World Veterinary Day 2013

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World Veterinary Day is celebrated annually on the last Saturday of April.

Did you know that this Saturday is World Veterinary Day? Established in 2000 by the World Veterinary Association, this day is celebrated annually on the last Saturday of April. The idea behind the day is to celebrate the veterinary profession and highlight the global accomplishments of veterinarians. Each year a different theme is selected, with this year’s topic being “Vaccination to prevent and protect.” The goal is to raise awareness of the importance of vaccinations for disease prevention. World Veterinary Day is an international day, and the theme of vaccinations focuses on protecting both companion animals and livestock, which also helps protect people from zoonotic diseases. Veterinarians are crucial to the success of vaccination programs around the world.

While some countries are working to raise awareness of the need for pet vaccinations, here in the United States there is ready access to pet vaccinations and education about the importance of  proper vaccinations for our pets. In fact, now there are growing discussions about the possible risks associated with vaccinations and optimal frequency of vaccinations. The position of the American Animal Hospital Association (AAHA) regarding vaccinations is:

The vaccination needs of dogs and cats should be assessed at least yearly and, if appropriate, vaccination schedules should be modified on the basis of changes in the patient’s age, health status, home and travel environment, and lifestyle. Vaccinations should be considered just one component of an individualized, comprehensive preventive health-care plan based on the age, breed, health status, environment (potential exposure to harmful agents), lifestyle (contact with other animals), and travel habits of the dog or cat.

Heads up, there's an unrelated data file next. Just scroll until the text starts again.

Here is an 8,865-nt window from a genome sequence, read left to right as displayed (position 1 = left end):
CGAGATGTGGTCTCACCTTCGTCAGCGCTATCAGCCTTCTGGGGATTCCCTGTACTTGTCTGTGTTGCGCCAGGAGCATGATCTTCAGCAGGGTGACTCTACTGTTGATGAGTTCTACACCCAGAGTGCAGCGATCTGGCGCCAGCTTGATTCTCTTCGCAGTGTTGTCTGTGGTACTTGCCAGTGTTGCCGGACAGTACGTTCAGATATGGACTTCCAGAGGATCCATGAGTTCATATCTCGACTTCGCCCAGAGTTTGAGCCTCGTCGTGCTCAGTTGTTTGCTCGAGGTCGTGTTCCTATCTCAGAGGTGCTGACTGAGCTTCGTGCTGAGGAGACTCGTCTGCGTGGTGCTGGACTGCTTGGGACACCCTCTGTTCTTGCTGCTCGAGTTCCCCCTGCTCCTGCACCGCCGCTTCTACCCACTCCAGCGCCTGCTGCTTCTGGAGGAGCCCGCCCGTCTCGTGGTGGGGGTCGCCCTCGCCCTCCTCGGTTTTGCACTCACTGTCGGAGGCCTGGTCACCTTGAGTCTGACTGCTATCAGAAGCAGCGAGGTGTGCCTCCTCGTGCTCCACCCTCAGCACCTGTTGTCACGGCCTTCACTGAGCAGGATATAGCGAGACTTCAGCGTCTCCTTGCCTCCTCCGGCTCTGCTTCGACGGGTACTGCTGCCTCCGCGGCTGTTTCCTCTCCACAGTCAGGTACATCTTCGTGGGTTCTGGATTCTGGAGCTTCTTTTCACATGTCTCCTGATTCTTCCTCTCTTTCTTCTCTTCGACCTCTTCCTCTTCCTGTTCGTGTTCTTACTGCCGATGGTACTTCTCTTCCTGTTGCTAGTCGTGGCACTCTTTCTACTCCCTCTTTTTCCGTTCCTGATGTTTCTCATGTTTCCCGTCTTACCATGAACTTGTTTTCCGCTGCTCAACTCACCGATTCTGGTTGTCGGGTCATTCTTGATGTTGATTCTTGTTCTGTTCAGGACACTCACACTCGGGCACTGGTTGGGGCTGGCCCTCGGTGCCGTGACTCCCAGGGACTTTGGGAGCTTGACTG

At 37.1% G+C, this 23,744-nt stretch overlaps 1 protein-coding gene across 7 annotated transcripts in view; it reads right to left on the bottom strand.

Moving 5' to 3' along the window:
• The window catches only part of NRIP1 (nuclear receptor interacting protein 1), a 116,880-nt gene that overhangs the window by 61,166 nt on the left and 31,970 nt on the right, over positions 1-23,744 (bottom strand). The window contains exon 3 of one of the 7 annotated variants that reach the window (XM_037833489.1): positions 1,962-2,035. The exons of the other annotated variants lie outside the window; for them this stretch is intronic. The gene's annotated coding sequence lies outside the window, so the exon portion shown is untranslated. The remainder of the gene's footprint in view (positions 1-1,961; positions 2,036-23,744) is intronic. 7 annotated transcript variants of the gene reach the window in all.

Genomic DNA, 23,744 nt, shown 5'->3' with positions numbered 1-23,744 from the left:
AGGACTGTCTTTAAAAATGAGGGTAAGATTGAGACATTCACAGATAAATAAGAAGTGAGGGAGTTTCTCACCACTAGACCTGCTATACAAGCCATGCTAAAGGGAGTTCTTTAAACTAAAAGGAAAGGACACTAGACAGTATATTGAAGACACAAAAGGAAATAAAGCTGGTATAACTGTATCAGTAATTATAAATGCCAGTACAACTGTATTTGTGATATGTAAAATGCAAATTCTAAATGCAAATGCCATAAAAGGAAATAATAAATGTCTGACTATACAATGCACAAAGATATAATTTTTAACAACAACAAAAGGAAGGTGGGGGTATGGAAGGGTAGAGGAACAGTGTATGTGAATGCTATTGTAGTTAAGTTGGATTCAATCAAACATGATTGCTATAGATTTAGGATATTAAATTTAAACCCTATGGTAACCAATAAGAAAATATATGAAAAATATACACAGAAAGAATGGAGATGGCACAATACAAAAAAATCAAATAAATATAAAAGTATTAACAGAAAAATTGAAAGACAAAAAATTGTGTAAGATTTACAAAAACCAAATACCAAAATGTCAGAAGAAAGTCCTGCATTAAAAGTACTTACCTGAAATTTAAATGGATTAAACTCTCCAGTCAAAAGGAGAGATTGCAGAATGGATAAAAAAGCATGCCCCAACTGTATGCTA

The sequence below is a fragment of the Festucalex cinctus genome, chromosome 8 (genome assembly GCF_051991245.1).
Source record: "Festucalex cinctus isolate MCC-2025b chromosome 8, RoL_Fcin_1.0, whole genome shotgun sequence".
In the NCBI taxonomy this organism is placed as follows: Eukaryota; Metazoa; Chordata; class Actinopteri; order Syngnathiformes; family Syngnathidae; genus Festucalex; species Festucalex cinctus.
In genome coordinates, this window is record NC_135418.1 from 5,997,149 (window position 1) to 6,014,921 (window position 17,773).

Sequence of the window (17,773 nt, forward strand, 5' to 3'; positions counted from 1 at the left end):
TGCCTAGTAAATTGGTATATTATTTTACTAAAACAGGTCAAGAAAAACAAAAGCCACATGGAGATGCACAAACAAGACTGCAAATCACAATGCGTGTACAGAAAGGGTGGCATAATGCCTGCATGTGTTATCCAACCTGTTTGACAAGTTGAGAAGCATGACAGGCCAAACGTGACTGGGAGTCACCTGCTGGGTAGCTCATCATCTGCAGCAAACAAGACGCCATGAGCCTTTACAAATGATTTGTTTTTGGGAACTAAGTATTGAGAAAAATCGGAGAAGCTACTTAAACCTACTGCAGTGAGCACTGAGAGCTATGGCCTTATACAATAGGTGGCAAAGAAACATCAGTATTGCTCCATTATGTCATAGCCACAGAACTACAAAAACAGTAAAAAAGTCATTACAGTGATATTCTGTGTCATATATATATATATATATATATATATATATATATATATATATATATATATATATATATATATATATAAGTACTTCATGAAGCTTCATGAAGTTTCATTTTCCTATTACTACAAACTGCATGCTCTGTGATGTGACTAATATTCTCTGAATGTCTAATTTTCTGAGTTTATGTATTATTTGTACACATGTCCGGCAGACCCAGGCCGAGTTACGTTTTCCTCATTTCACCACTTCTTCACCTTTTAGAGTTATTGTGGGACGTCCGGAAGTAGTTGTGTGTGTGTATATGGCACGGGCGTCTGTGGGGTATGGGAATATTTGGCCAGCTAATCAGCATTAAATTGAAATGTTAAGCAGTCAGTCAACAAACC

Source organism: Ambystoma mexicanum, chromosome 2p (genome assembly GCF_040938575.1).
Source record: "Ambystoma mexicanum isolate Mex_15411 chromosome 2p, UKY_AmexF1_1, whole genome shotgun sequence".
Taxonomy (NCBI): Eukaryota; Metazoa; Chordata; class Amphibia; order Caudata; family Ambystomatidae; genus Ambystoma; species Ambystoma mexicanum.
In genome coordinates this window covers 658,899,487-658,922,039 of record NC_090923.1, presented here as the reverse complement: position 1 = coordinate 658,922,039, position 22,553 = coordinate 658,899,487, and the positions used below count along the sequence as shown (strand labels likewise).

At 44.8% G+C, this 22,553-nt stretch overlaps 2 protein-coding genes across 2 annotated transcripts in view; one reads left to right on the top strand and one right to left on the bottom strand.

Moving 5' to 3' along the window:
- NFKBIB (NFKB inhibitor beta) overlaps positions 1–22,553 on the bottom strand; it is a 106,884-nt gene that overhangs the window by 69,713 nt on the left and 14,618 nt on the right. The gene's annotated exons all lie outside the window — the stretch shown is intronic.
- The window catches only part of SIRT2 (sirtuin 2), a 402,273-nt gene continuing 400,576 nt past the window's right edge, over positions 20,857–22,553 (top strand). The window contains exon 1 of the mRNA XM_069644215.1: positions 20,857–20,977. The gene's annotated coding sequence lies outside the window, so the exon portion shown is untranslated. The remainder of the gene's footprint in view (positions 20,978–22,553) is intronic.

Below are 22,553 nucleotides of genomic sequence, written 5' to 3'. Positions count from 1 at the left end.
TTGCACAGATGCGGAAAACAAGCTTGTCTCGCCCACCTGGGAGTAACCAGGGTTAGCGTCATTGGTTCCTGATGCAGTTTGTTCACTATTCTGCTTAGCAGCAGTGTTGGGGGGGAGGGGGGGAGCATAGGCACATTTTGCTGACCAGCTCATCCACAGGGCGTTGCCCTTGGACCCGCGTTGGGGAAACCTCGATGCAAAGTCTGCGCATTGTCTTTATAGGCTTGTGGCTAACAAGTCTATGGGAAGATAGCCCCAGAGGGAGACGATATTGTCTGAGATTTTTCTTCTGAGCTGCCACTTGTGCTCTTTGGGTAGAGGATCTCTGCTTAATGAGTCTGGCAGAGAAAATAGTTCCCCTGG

We recommend you work closely with your veterinarian and discuss your pet’s vaccination needs to establish a plan that’s optimal for your own dog or cat.

Vaccination Reactions in Pets

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Both acute and long-term vaccine reactions are fairly common in pets

Vaccination reactions in pets are much more common than most animal guardians think. Most pet owners and veterinarians are familiar with acute vaccination reactions that occur within minutes to hours of vaccination. These may include soreness and swelling at the site of the vaccination, as well as the occasional development of hives, acute vomiting and diarrhea. Neurological reactions, including seizures, also occasionally occur, as well as the development of potential blood disorders.

While most veterinarians are familiar with acute vaccination reactions, most fail to recognize some of the more chronic delayed immune reactions that have been documented to occur. These may include increased susceptibility to infections and skin/ear allergies, as well as the development of thyroid and/or adrenal disease in the future. In my experience as a holistic veterinarian, I have also seen occasional liver and kidney disease, as well as even diabetes occur as potential chronic immune reactions to vaccination. Behavioral changes, including increased aggression and/or anxiety have also been seen in my experience.

Most veterinarians are familiar with chronic vaccination reaction lumps in dogs and cats, as well as the rare development of malignant cancers known as fibrosarcomas in cats that can occur months or even years after vaccination. The best prevention against vaccination reactions include not over-vaccinating adult and/or senior pets, as well as avoiding giving multiple vaccinations at one time. Vaccinating at the time of surgical or other stresses should also be avoided, as well as avoiding vaccinating female pets in heat. I also try not to vaccinate the same day heartworm and/or other pesticide interventions are used.